Darien open to expansion at Birds Eye
The commission voted unanimously to recommend approval of two conditional-use permit applications. The town board could take action on the applications at its meeting Tuesday, Feb. 1.
The Walworth County Board will have the final say in the matter.
"We have an existing company that wants to expand and bring in 100 jobs," said plan commission member Dale Wheelock. "I don't think we can in any way say 'no.'"
The food processing plant is one of three on the corporate office's short list of possible product-line expansions, said plant superintendent Steve Schuh. The plant, located at W8880 County X, Darien, is owned by Pinnacle Foods.
Officials at the Darien plant want the paperwork taken care of and everything set to go if Pinnacle gives the nod for expansion, plant environmental supervisor Eric Hudson said.
"The Darien plant has a reputation as a can-do facility, which we are very, very proud of," he said.
One of the two permit applications is for the expansion itself, which would bring the plant to 55,000 square feet, Hudson said. It would include expansion of production space, ingredient storage and equipment storage. The project would include the addition of four dock doors, expanded parking and improvements to raw-product staging areas.
The second application is for the addition of a 35-million-gallon wastewater-storage lagoon that would be lined with high-density plastic.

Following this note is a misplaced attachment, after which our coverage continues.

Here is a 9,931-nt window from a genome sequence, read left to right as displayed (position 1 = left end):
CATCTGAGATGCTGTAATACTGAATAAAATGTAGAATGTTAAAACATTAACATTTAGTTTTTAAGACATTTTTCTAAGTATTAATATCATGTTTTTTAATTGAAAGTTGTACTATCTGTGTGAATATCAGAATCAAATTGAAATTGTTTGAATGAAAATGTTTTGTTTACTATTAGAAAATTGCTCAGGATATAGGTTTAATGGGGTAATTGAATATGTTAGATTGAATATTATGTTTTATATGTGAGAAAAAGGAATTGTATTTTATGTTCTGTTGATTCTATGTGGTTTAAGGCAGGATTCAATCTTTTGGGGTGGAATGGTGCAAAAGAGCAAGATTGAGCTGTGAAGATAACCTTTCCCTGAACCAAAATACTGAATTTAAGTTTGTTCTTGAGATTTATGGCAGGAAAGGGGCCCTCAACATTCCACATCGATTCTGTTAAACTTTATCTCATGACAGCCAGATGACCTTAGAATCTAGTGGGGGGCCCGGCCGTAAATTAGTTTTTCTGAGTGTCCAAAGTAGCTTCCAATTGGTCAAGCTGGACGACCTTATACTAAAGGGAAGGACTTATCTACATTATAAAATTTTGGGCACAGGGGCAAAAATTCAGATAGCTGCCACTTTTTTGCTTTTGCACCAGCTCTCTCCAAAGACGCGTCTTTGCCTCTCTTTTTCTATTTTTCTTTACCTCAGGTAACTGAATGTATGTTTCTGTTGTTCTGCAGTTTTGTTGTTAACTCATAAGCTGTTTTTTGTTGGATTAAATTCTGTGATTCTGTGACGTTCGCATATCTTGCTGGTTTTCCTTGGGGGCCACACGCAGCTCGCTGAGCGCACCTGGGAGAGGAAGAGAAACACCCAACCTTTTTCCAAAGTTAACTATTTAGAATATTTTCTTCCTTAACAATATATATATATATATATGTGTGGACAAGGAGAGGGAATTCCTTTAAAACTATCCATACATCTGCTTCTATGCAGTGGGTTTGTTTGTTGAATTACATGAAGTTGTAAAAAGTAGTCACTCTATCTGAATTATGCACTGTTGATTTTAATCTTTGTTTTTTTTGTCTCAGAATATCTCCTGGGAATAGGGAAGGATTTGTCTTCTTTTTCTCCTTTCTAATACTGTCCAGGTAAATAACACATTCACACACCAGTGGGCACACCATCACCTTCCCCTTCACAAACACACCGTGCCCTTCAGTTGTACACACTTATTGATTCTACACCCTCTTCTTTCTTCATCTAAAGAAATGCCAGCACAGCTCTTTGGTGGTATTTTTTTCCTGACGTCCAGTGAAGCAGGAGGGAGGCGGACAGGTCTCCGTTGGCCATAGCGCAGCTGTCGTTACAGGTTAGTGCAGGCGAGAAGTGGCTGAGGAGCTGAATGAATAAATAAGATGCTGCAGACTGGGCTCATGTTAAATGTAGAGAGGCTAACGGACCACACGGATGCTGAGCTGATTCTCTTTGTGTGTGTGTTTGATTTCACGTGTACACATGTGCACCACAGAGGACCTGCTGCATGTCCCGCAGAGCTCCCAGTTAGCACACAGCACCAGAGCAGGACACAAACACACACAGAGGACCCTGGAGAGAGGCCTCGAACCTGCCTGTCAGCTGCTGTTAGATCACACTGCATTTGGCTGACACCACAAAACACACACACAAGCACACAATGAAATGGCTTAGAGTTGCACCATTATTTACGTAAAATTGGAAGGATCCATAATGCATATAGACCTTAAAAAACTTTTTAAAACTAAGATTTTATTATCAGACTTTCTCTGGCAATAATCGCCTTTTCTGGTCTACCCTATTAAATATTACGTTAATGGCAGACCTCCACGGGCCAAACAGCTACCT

The current clay-lined lagoon was built in the 1960s, Hudson said. It is used to store wastewater from the plant during the winter and early spring months.
In the summer, the wastewater is applied to a nearby alfalfa field through a center-pivot irrigator, Hudson said.
Because of increased production and expanded product lines in the last two years, the plant has "challenged the capacity of that lagoon," he said.
The Wisconsin Department of Natural Resources also has permitting power over the wastewater storage lagoon, Hudson said. The DNR regulates the plant for nitrates and chlorides, he said.
The nitrates come from vegetable particles that slip through the waste screen, he said. The plant removes salt from the wastewater.
Most of the plant's waste is used as cattle feed, Hudson said.
The proposed lagoon would be aerated to reduce odors, he said. The current lagoon has few odors; most occur in early spring when aerators are turned on for the first time, Hudson said.
The Birdseye plant employs 450 to 500 people, he said. It operates three shifts seven days a week during the summer harvest season and five days during quieter times of the year.
The Darien facility processes green beans and carrots in the summer as well as prepared rice and pasta dishes such as Birds Eye's Steamfresh, Freshlike and Voila products.